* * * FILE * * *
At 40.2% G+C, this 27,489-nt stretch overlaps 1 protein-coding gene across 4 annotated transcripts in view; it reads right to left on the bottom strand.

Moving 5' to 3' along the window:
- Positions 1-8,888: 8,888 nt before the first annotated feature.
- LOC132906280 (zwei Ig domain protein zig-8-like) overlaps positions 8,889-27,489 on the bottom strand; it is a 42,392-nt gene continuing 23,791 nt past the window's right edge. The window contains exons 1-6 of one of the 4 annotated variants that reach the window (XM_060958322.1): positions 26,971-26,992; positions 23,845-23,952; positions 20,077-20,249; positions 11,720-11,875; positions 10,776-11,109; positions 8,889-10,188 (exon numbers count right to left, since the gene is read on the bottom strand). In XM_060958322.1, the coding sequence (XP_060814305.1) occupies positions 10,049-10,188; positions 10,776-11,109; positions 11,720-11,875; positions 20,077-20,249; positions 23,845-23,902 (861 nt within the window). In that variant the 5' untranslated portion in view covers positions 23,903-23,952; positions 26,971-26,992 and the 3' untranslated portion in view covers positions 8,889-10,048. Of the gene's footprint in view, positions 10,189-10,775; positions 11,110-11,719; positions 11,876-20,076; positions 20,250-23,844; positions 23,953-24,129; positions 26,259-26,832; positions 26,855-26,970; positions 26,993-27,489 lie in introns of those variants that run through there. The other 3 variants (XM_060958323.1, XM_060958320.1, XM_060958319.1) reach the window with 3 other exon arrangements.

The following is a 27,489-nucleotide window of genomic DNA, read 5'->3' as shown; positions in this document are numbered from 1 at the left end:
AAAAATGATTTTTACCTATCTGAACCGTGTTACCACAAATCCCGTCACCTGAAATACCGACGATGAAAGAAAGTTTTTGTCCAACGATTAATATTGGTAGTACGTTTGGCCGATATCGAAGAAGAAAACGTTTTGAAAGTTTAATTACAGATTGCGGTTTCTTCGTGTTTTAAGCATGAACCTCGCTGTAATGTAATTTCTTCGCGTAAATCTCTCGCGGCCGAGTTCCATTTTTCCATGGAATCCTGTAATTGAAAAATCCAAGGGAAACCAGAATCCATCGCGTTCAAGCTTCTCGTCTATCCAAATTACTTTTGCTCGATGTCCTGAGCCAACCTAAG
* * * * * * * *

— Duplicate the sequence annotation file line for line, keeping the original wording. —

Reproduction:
At 40.2% G+C, this 27,489-nt stretch overlaps 1 protein-coding gene across 4 annotated transcripts in view; it reads right to left on the bottom strand.

Moving 5' to 3' along the window:
- Positions 1-8,888: 8,888 nt before the first annotated feature.
- LOC132906280 (zwei Ig domain protein zig-8-like) overlaps positions 8,889-27,489 on the bottom strand; it is a 42,392-nt gene continuing 23,791 nt past the window's right edge. The window contains exons 1-6 of one of the 4 annotated variants that reach the window (XM_060958322.1): positions 26,971-26,992; positions 23,845-23,952; positions 20,077-20,249; positions 11,720-11,875; positions 10,776-11,109; positions 8,889-10,188 (exon numbers count right to left, since the gene is read on the bottom strand). In XM_060958322.1, the coding sequence (XP_060814305.1) occupies positions 10,049-10,188; positions 10,776-11,109; positions 11,720-11,875; positions 20,077-20,249; positions 23,845-23,902 (861 nt within the window). In that variant the 5' untranslated portion in view covers positions 23,903-23,952; positions 26,971-26,992 and the 3' untranslated portion in view covers positions 8,889-10,048. Of the gene's footprint in view, positions 10,189-10,775; positions 11,110-11,719; positions 11,876-20,076; positions 20,250-23,844; positions 23,953-24,129; positions 26,259-26,832; positions 26,855-26,970; positions 26,993-27,489 lie in introns of those variants that run through there. The other 3 variants (XM_060958323.1, XM_060958320.1, XM_060958319.1) reach the window with 3 other exon arrangements.

The following is a 27,489-nucleotide window of genomic DNA, read 5'->3' as shown; positions in this document are numbered from 1 at the left end:
AAAAATGATTTTTACCTATCTGAACCGTGTTACCACAAATCCCGTCACCTGAAATACCGACGATGAAAGAAAGTTTTTGTCCAACGATTAATATTGGTAGTACGTTTGGCCGATATCGAAGAAGAAAACGTTTTGAAAGTTTAATTACAGATTGCGGTTTCTTCGTGTTTTAAGCATGAACCTCGCTGTAATGTAATTTCTTCGCGTAAATCTCTCGCGGCCGAGTTCCATTTTTCCATGGAATCCTGTAATTGAAAAATCCAAGGGAAACCAGAATCCATCGCGTTCAAGCTTCTCGTCTATCCAAATTACTTTTGCTCGATGTCCTGAGCCAACCTAAG